Among  many problems of slum the most concerning problem is criminal activities. This  table-29  shows  that  100 percent  respondents  said  that  they  notice  criminal  activities  in  their  slum.

Table 30: Percentage distribution of respondents by types of criminal activities

Types of crimeFrequencyPercent
Stealing45.7
Hijacking3955.7
Smuggling11.4
drug addiction811.4
illicit drug business1825.7
Total70100.0

 There are many criminal activities that are noticed by the respondents in slums. The table- 30 shows that  5.7 percent  respondents  notice  stealing  ,55.7 percent  notice  hijacking  ,1.4 percent  notice  smuggling  ,11.4 percent   notice  drug addiction and  other  25.7 percent  notice  illicit  drug  business.

Table 31:  Percentage distribution of respondents by sexual harassment of female members

Female members face sexual harassment

Frequency

Percent

Yes

52

74.3

No

18

25.7

Total

70

100

 Sexual harassment has now become a serious problem in our society specially in recent past. This problem is very acute in slums. Here  the table-31  shows  that  74.3 percent  respondents  says that  their family  member face  sexual  harrassment.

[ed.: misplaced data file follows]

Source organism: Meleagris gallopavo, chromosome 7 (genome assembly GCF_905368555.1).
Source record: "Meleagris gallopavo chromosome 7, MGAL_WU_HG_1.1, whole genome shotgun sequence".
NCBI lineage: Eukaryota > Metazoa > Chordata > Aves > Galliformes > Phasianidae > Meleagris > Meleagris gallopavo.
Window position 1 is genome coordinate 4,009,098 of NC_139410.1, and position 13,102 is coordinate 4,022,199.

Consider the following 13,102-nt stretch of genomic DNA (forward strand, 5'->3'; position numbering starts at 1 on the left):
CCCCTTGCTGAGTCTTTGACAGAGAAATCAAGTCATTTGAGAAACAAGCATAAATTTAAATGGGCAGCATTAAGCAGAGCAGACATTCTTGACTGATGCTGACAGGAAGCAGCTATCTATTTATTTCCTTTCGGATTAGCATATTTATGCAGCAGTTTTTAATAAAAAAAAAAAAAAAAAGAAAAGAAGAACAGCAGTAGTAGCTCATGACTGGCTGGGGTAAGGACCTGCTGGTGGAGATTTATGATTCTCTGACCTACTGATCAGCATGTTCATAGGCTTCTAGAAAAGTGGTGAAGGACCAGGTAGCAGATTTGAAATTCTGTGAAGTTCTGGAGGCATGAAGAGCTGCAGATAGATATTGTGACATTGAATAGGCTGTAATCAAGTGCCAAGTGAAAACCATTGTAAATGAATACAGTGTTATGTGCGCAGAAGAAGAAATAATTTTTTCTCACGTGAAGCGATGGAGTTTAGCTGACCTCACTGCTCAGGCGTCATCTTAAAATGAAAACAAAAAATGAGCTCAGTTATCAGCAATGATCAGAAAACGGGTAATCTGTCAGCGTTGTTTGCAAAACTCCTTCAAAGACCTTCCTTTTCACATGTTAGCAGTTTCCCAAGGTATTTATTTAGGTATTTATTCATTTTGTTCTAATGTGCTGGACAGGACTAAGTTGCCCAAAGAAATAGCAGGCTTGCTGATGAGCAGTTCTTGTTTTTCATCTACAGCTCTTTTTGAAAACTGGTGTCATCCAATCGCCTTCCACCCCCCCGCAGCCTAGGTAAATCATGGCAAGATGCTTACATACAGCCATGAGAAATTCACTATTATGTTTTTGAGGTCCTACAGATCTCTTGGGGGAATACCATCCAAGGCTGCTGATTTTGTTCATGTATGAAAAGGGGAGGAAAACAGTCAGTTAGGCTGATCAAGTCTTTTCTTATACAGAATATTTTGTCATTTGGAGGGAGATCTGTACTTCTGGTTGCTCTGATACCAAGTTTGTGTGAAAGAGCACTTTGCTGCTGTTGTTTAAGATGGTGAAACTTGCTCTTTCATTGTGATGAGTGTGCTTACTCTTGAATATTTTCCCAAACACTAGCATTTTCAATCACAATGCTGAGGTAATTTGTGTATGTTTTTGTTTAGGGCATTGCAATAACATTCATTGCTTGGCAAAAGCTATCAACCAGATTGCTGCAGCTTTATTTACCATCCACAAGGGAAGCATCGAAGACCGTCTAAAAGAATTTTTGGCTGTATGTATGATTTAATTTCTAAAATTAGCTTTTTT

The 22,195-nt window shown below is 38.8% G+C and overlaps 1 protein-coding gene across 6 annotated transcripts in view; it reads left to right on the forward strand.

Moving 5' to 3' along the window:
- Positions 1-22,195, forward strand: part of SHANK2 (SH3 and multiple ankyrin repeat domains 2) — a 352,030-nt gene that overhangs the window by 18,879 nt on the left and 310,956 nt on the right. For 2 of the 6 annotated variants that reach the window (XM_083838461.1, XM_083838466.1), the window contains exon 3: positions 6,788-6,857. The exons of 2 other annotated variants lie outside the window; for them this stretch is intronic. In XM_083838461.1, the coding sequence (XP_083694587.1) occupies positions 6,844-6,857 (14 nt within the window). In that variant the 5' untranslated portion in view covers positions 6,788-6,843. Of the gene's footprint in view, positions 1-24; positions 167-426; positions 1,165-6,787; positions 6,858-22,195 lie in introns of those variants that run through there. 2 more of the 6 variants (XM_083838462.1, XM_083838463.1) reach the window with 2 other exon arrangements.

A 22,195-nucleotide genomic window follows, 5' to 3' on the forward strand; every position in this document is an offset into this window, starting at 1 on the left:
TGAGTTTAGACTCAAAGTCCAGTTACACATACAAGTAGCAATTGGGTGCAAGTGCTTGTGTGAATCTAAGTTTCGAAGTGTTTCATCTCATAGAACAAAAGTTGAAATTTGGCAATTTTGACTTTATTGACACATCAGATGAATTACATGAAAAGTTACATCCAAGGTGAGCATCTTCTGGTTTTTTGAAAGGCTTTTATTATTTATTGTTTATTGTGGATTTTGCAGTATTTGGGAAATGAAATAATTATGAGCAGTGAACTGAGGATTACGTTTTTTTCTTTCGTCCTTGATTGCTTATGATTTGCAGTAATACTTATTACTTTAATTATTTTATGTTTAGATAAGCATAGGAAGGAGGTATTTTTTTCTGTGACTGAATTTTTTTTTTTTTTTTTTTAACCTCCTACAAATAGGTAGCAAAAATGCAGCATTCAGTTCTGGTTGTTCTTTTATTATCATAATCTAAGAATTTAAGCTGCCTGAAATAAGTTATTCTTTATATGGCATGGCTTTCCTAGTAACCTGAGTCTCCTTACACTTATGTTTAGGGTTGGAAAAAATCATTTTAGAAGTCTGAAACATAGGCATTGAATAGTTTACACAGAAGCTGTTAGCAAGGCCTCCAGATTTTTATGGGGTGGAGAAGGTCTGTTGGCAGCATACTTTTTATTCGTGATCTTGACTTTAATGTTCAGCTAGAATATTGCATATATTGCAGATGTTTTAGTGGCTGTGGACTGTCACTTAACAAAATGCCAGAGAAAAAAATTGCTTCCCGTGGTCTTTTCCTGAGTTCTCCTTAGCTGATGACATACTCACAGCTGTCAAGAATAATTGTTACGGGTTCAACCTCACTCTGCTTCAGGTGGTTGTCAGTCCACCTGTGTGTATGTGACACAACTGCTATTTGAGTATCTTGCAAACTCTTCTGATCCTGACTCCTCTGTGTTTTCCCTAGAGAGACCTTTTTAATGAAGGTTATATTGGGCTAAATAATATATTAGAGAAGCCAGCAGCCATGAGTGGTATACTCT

Table 32:  Percentage distribution of respondents by  types of harassment

Types of harassmentFrequencyPercent
Slung words4970
Kissing/touching710
Dirty gesture2130
Total

* Multiple responses were found in a single category.

Female members in the slum are the victim of sexual harassment in different ways. The table -32 shows  that  70 percent  of the respondents’ female family members fall victim of slung words, 10 percent  are the victim of  kissing/touching  and  20 percent   experience  dirty gesture.